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Could Smoking Really Lead to Alcohol Addiction?

The Link Between Alcoholism and Smoking

You may have already noticed that smoking rates among addicts and people in recovery are much higher than the general public. Not only is the percentage of smokers higher, but alcoholics tend to have a deeper addiction to nicotine and smoke more cigarettes than non-addicts. Even among those people who do not abuse alcohol, cigarettes and drinking just go together like peanut butter and jelly. We all know someone who claims to smoke only when drinking. Now research indicates smoking can induce a craving for alcohol to the point of addiction.

Nicotine induced alcoholism

Oliver George of The Scripps Research Institute conducted a study on the way nicotine effects the brain. Using rats, he tested if nicotine would alter their alcohol consumption. After establishing a baseline of how much the rats would drink, he used alcohol vapor to create alcohol dependence among one group. They developed alcoholism in about two months. George exposed the second group to alcohol and nicotine vapor. This group developed alcohol dependence in three weeks.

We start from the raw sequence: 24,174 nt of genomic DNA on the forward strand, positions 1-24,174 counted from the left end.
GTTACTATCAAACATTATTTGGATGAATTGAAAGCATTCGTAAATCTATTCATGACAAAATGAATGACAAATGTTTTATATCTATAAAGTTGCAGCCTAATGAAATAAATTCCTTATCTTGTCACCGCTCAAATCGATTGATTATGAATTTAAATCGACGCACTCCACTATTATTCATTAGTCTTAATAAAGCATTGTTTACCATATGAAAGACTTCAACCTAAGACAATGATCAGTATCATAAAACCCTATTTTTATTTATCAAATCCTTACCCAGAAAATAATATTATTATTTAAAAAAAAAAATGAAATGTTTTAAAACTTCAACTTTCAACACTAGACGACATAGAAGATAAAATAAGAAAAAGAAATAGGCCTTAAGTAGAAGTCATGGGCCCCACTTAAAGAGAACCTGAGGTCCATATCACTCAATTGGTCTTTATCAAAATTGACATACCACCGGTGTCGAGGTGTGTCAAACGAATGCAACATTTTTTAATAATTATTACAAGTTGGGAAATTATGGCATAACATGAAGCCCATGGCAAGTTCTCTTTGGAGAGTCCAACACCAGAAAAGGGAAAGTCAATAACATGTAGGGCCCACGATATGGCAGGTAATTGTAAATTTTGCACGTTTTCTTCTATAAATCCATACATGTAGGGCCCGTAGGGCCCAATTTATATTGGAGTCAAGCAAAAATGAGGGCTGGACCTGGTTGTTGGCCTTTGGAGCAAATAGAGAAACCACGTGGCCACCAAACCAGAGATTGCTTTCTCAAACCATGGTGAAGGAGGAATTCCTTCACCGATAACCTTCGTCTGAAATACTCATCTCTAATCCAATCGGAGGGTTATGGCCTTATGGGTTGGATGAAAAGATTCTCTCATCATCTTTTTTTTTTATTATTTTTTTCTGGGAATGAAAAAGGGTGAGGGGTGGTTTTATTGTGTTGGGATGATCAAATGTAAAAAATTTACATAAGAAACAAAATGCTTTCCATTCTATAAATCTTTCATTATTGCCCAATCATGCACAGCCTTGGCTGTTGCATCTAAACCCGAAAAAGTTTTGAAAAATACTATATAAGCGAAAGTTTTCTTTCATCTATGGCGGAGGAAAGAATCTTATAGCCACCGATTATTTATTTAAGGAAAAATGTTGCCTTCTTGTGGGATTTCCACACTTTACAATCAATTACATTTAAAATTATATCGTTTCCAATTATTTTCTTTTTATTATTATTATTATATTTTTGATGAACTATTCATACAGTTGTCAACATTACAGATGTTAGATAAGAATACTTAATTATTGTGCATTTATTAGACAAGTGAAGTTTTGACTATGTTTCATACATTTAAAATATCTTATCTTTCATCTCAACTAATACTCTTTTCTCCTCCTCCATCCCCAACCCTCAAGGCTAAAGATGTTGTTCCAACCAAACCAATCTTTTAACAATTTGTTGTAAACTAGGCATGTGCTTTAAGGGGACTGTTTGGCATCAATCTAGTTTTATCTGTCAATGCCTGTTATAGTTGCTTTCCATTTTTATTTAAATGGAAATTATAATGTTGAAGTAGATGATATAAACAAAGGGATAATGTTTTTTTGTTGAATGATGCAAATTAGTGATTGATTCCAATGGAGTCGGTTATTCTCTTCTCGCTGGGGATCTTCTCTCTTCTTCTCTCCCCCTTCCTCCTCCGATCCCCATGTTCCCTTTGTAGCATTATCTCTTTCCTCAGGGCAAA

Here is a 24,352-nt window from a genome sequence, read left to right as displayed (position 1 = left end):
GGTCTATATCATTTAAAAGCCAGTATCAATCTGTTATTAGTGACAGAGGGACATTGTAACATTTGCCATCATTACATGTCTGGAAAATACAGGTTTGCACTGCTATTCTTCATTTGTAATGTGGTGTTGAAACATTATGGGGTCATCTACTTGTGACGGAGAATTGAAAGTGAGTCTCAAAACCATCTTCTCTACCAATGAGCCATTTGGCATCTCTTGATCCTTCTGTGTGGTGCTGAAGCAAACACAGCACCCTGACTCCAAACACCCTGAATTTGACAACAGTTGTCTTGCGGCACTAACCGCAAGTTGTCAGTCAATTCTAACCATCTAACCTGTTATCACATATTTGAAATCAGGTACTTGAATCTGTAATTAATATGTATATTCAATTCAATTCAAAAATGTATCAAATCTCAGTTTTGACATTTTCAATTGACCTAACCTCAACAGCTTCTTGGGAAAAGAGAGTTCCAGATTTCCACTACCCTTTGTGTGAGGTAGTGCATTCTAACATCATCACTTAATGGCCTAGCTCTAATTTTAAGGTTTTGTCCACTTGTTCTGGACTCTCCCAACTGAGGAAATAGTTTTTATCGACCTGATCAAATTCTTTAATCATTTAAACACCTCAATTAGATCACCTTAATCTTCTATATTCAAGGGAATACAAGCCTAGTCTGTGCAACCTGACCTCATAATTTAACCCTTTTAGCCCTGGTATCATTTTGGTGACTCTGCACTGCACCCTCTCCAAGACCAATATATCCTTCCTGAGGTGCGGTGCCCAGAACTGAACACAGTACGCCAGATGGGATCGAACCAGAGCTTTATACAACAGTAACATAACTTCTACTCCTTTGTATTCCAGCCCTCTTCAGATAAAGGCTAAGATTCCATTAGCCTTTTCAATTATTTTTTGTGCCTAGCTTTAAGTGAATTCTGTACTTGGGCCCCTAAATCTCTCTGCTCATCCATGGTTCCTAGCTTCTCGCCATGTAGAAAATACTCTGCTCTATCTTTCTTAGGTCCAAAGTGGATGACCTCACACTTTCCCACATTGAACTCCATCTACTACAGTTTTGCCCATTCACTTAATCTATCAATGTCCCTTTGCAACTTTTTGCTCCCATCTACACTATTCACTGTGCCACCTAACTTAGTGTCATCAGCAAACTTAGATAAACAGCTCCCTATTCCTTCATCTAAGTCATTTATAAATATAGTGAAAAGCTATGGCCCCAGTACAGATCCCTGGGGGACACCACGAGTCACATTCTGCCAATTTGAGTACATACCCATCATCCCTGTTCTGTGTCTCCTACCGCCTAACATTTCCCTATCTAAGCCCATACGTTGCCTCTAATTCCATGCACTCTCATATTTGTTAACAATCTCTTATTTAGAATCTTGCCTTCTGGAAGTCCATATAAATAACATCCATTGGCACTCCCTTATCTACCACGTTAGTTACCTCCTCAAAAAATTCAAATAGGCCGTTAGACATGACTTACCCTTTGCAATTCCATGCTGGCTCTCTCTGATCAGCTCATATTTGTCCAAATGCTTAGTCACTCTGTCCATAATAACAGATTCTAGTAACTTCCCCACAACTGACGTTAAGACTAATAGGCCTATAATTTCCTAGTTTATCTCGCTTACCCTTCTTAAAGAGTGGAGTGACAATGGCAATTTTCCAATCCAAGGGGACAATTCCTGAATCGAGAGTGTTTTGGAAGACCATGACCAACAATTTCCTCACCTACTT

Researchers added the bitter tasting quinine to the rat’s alcohol. Rats in the first group decreased their alcohol consumption to avoid the bitter consequence of drinking, but rats in the nicotine group kept right on drinking, much like people.

A vicious cycle

The nicotine in cigarettes triggers the reward centers of the brain and increases the craving for alcohol in an effort to reduce the stress that was brought on by the exposure to nicotine. A vicious cycle is created that can trap an addict in a never ending loop of feeling stressed and having a maladaptive stress response. The one-two punch of cigarettes and alcohol proves fatal for millions of people each year.

Overcoming addiction requires more than just willpower. You need help and guidance from the knowledgeable team of specialists at Transitions Recovery. Call 800-626-1980 to learn more about our individually tailored treatment programs.